First the awful. Over at Huffington Post Eric Anderson has another one of his excrutiating pieces on "cross-strait reconciliation." Anderson lauds Ma as a "master politician" -- no, I'm not making that up -- and thinks it is just peachy that Taiwan is being sold out:
Over the last year Ma has succeeded in reopening direct links to the mainland, facilitated implementation of military confidence-building measures, and won a place for Taiwan in the World Health Organization. All unprecedented developments. Furthermore, Ma's administration has fostered a "mature" conversation with their mainland counterparts thereby opening the door to reciprocal outreach from Beijing. For the first time in almost 20 years cross-Strait relations seem destined to yield more than heated name-calling and threats of armed intervention.Spot the usual Establishment tropes of "Taiwan the toddler", referring to Ma's approach as "mature" and dismissing the last twenty years of negotiations to hold China at arms length by two presidents as "name calling"? Down the memory hole with ye, Chen Shui-bian! Those of you wishing to wallow in this may read it yourselves. I left extensive remarks there but Huffington Post moderators killed them, as they have before when I have pointed out how wrong Anderson is.
International Security 33:4 brings Saunders and Kastner envisioning "a peace agreement" between China and Taiwan. The strongly pro-Beijing article is mainly an intellectual exercise, since no "peace agreement" will be made without Taiwan admitting it is part of China.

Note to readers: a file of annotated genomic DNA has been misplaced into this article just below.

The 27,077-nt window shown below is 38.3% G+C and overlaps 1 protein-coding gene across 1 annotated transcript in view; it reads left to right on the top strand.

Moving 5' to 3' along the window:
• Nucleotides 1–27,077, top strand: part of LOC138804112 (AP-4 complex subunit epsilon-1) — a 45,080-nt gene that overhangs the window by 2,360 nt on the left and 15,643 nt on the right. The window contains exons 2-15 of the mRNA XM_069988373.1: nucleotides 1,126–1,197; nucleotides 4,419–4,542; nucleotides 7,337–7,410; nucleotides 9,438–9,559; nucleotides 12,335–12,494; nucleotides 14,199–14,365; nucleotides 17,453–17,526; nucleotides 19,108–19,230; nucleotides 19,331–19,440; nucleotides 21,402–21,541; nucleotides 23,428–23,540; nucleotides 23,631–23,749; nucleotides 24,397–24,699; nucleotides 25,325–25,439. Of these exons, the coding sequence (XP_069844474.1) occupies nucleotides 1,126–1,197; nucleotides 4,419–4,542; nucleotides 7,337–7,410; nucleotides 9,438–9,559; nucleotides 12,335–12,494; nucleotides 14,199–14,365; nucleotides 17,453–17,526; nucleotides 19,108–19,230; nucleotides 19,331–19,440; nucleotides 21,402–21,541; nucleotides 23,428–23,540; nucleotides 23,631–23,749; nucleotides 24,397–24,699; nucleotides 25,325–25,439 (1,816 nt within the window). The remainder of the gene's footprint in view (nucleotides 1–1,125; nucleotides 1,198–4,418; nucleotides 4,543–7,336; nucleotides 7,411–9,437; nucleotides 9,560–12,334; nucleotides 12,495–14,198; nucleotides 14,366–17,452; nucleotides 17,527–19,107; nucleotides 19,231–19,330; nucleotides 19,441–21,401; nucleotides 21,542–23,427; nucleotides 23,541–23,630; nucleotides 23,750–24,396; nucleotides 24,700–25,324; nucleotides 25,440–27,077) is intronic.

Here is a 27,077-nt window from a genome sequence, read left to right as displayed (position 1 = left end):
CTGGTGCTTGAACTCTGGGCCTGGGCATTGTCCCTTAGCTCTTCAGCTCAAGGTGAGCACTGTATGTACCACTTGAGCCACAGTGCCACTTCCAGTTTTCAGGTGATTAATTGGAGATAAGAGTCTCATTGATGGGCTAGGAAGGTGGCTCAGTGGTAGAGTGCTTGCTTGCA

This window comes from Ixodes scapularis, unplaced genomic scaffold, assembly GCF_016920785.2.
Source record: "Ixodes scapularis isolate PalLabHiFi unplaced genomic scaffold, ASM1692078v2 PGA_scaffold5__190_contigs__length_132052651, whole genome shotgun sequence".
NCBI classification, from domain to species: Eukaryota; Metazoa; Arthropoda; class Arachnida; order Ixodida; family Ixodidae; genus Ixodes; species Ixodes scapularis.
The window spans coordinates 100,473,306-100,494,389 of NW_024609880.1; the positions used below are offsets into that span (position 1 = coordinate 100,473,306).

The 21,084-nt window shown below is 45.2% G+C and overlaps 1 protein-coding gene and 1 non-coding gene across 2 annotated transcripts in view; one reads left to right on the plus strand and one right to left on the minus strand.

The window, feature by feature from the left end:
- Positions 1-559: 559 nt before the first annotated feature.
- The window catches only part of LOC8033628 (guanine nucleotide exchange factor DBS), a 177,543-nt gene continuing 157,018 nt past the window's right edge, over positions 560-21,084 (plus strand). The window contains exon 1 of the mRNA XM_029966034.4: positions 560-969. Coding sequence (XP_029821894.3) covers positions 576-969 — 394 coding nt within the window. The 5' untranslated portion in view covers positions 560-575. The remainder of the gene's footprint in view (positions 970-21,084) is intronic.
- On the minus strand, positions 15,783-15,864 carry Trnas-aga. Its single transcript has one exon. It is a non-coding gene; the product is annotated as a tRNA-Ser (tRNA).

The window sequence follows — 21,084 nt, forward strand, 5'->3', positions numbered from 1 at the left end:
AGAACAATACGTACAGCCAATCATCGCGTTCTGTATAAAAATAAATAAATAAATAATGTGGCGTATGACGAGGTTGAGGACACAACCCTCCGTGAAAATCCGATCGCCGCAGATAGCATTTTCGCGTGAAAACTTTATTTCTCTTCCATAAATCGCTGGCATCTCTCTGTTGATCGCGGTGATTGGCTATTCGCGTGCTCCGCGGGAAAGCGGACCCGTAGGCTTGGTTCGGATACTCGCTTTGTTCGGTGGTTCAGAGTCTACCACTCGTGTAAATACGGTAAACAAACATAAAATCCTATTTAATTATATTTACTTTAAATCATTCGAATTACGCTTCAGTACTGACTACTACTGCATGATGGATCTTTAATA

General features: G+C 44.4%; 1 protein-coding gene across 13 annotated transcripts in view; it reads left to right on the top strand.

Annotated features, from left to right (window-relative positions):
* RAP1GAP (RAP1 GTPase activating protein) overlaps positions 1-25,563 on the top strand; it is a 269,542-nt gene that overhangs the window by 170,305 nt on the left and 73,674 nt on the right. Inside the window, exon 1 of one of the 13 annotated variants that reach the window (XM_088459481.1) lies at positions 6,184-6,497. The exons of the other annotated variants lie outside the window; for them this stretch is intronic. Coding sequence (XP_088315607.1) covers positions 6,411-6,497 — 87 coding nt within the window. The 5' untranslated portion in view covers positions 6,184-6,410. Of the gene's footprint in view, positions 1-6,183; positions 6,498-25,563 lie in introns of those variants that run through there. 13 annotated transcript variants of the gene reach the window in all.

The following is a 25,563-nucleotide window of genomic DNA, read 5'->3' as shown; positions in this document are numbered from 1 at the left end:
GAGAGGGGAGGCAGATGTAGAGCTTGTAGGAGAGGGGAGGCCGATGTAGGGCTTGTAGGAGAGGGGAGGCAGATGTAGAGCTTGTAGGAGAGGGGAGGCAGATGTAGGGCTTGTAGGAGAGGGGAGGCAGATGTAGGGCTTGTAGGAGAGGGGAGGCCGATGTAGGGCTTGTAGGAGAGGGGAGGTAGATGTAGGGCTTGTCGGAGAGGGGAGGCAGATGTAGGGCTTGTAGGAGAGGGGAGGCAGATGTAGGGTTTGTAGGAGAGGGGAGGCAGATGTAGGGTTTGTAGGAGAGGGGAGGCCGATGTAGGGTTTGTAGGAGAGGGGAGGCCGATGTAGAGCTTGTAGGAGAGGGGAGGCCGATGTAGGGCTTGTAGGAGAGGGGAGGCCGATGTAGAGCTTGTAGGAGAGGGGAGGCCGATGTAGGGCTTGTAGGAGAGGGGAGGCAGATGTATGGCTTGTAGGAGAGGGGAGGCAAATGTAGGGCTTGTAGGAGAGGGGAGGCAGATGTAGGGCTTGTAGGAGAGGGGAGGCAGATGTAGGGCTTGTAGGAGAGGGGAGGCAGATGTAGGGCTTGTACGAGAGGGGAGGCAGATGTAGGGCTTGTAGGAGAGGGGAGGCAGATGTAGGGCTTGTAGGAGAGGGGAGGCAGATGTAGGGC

Suzanne Peppers offers a very interesting article in Hong Kong Journal on the inapplicability of Hong Kong's system of Chinese rule to Taiwan. Strongly pro-democracy, sometimes missing a point on Taiwan, but in the main good, she observes:
Now apply that to Taiwan.....enjoy that whole piece, quite interesting.
Other indications of Beijing’s intentions include: the refusal to allow universal suffrage elections for the legislature until 2020; reneging on earlier promises that decisions to hold such elections would be made locally; community-wide national patriotic education that introduces concepts heretofore little-known in Hong Kong, like the Chinese constitution’s proviso for universal suffrage under CCP rule as an alternative to Western-style adversarial democracy; a lower tier of 18 District Councils that is beginning to look like the lowermost rung of China’s CCP-led People’s Congress system; the assertion of Beijing’s “substantive” right to make all the top appointments in Hong Kong’s government; and an “underground” or unacknowledged local CCP branch that is acknowledged in all but name.7 Beijing could have loosened the bonds on any one of these points. In particular, Beijing might have allowed Macau’s new law to decouple national and political security. Instead, efforts by local democrats to deflect the progression toward mainland-style governance are derided as unpatriotic and blocked at every step.
The moral of this story is that the two-systems solution is not what it seems from a distance. Although carefully written and promoted to obscure the endgame, Hong Kong’s Basic Law authorizes all the means necessary to facilitate integration within the national political system and that process is well advanced. Even the staid South China Morning Post has begun slipping lines about full integration by 2047 into its editorials. Letters-to-the-editor also occasionally question the value of an independent Western-style judiciary or electoral system when neither will be needed “after 2047.” The forecast is a given but such real-life implications have yet to be elaborated.
Finally, Asia Policy has a Cross Strait Roundtable this month on defining a healthy balance in the Taiwan Strait. Bruce Jacobs, longtime democracy supporter here, and my former prof Robert Sutter, both have strong pieces in it. Explore, and enjoy
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